(BEGIN VIDEO CLIP)
BLITZER: Are you satisfied, are you happy, with the state of television journalism in the United States today?
TED KOPPEL, ABC NEWS: Oh, hell no. But it's -- you know, having said that, you know, as you've pointed out, I joined ABC Television 42 years ago. Actually, I joined ABC radio back then, but when I joined ABC in 1963, you know, ABC was fifth among three networks and television news in those days was so bad and so simple and so underwhelming in so many different ways that to compare the television of the early '60s to the television of today, things are terrific.
I would say that today, television news is as good as it's ever been, and as bad as it's been. And the trick is to get rid of the bad and keep the good.
(END VIDEO CLIP)
BLITZER: Coming up, much more of my interview coming with Ted Koppel.
Coming up next hour, in the full interview we'll be seeing tonight, 7:00 p.m. Eastern here in THE SITUATION ROOM, and at that time, we'll bring on a surprise guest with Ted that you won't want to miss. That's coming up, 7:00 p.m. Eastern right here in THE SITUATION ROOM.
Up next, Bob Woodward knows a thing or two about controversy in Washington. Did the famed journalist who made a name for himself during Watergate drop the ball in the CNN probe? I'll ask his boss over at the "Washington Post" about the new revelations about Bob Woodward's role.
And the Iraq battle lines are drawn. Are more Republicans taking sides against the president? War, politics and the White House, in our "Strategy Session." Stay with us.
BLITZER: Welcome back to THE SITUATION ROOM.
The CIA leak investigation has been playing out for more than two years. In all that time, journalist Bob Woodward apparently never let on that he had a scoop, that he had gotten an early heads up from the Bush administration official about Valerie Plame-Wilson's role over at the CIA.
That information finally was revealed in the "Washington Post" today. But Woodward denied having any inside knowledge during an appearance on CNN's LARRY KING LIVE last month. Listen to this. (BEGIN VIDEO CLIP)
BOB WOODWARD, "WASHINGTON POST": I wish I did have a bombshell. I don't even have a firecracker. I'm sorry. In fact, I mean, this tells you something about what's the atmosphere here. I got a call from somebody in the CIA saying he got a call from the best "New York Times" reporter on this, saying that I supposedly have a bombshell.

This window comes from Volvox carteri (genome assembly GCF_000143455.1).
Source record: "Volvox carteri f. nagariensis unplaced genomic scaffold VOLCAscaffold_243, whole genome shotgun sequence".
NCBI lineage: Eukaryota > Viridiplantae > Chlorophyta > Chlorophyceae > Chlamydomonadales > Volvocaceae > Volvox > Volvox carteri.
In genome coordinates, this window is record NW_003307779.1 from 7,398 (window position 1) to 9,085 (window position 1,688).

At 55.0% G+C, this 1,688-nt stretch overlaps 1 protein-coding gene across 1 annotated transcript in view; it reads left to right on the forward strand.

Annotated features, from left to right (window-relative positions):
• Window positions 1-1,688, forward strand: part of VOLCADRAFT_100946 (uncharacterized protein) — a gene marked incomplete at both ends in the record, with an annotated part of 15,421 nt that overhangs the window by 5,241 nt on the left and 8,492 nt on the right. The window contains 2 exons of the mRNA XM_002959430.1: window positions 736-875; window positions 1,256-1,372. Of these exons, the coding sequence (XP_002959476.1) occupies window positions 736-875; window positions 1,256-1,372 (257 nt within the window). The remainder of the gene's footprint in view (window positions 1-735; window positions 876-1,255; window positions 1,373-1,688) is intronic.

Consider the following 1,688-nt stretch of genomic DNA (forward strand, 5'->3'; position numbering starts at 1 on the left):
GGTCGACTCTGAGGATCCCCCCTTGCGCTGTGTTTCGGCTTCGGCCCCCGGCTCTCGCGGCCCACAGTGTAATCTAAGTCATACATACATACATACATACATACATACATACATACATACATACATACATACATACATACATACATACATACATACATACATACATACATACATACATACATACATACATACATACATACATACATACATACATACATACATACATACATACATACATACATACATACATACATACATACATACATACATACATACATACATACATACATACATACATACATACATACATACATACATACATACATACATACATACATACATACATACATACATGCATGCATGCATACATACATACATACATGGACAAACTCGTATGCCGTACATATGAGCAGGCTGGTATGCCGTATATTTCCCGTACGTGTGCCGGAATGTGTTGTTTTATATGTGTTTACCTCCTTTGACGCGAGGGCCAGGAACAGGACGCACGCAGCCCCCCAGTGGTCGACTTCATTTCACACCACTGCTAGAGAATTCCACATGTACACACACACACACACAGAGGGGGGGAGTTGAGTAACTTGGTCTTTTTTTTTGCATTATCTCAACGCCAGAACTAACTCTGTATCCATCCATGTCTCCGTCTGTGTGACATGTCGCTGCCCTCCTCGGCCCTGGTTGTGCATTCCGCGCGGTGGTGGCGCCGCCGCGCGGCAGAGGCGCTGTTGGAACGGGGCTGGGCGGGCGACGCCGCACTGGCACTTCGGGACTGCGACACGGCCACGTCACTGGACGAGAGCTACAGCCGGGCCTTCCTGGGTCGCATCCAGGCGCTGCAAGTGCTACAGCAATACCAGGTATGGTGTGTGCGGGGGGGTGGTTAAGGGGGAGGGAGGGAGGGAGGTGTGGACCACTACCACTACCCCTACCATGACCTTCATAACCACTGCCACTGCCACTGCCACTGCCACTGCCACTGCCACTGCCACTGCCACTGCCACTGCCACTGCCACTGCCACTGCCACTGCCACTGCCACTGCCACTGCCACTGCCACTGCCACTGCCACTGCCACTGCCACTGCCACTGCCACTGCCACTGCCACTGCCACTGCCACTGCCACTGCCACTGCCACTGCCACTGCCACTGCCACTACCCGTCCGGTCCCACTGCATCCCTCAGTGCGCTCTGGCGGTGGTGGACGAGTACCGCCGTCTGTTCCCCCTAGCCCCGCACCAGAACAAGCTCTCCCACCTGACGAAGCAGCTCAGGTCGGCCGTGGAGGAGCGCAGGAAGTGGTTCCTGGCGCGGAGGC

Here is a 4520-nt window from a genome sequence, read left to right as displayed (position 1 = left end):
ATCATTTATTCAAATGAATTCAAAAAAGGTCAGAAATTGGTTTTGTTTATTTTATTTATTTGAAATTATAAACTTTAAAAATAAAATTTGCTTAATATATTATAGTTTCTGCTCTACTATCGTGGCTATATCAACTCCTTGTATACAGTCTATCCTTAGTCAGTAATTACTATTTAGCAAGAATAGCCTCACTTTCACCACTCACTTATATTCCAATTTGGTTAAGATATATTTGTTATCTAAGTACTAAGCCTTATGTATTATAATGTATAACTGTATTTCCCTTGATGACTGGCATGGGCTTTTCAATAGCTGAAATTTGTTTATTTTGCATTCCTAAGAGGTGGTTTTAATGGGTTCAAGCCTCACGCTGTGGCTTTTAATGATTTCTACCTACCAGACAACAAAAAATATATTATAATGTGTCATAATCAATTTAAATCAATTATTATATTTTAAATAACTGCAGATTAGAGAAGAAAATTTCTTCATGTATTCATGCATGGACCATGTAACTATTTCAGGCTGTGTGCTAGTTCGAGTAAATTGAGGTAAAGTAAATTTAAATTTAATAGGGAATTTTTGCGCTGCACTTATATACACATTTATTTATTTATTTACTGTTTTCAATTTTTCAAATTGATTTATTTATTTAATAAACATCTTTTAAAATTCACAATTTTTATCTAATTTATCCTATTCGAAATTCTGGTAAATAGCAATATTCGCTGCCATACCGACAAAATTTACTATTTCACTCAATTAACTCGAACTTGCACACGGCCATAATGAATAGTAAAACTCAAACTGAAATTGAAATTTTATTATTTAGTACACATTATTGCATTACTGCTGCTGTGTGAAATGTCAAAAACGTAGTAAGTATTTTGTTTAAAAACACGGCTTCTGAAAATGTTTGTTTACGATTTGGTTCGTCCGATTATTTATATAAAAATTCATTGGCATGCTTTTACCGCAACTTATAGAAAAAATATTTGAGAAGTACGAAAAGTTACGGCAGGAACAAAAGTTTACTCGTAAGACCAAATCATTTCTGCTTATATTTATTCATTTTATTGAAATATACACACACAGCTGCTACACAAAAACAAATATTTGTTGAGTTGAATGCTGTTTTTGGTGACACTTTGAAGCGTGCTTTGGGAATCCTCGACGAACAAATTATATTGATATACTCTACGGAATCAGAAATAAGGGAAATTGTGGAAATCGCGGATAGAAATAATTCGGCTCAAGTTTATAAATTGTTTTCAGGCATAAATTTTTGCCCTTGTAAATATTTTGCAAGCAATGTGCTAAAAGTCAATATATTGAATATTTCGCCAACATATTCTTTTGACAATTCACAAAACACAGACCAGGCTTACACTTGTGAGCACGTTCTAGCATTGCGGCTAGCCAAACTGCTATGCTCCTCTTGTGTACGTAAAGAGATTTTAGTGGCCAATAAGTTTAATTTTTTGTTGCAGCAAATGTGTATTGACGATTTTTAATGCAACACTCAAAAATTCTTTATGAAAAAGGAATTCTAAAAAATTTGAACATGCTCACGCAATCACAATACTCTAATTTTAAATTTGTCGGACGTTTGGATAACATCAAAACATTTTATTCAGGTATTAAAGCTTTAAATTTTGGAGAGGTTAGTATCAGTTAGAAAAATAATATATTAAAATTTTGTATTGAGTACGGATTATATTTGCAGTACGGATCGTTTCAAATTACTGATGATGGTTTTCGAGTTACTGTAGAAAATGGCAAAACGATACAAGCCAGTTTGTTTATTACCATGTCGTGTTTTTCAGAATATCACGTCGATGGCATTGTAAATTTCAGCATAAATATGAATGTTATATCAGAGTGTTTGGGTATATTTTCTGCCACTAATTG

LARRY KING, CNN ANCHOR: You were going to go to do it tonight, right?
WOODWARD: Finally this when -- that I was going to do tonight or in the paper. Finally, Len Downie, who's the editor of the "Washington Post" called me and said I hear you have a bombshell. Would you let me in on it?
KING: So, now the rumors are about you!
WOODWARD: And I said, I'm sorry to disappoint you, but I don't.
(END VIDEO CLIP)
BLITZER: We're joined now by the executive editor of the "Washington Post," Len Downie, in his first television interview since this Woodward story broke today. Len, thanks very much for joining us.
LEONARD DOWNIE, EXEC. EDITOR, "WASHINGTON POST": You're welcome, Wolf.
BLITZER: You just heard that exchange. Did -- what did he say to you when you called him about that so-called bombshell?
DOWNIE: Well, he did not have a bombshell in the sense of a story, Wolf. We did not have a story to put in the "Post." That exchange took place on television after he had first told me in late October about the fact that he had had this conversation back in June of 2003.
It was a very brief part of a much longer interview that Bob was conducting for his book with a source that he had conducted many interviews with for his book. And at the time, he doesn't think if was very important. And it was a king of byplay that wasn't even part of the interview that he was conducting.
So he didn't have a bombshell that he could put in the newspaper when he was talking on television recently. But what he should have done during the intervening time after June of 2003 was still tell me that he'd had this discussion with this source.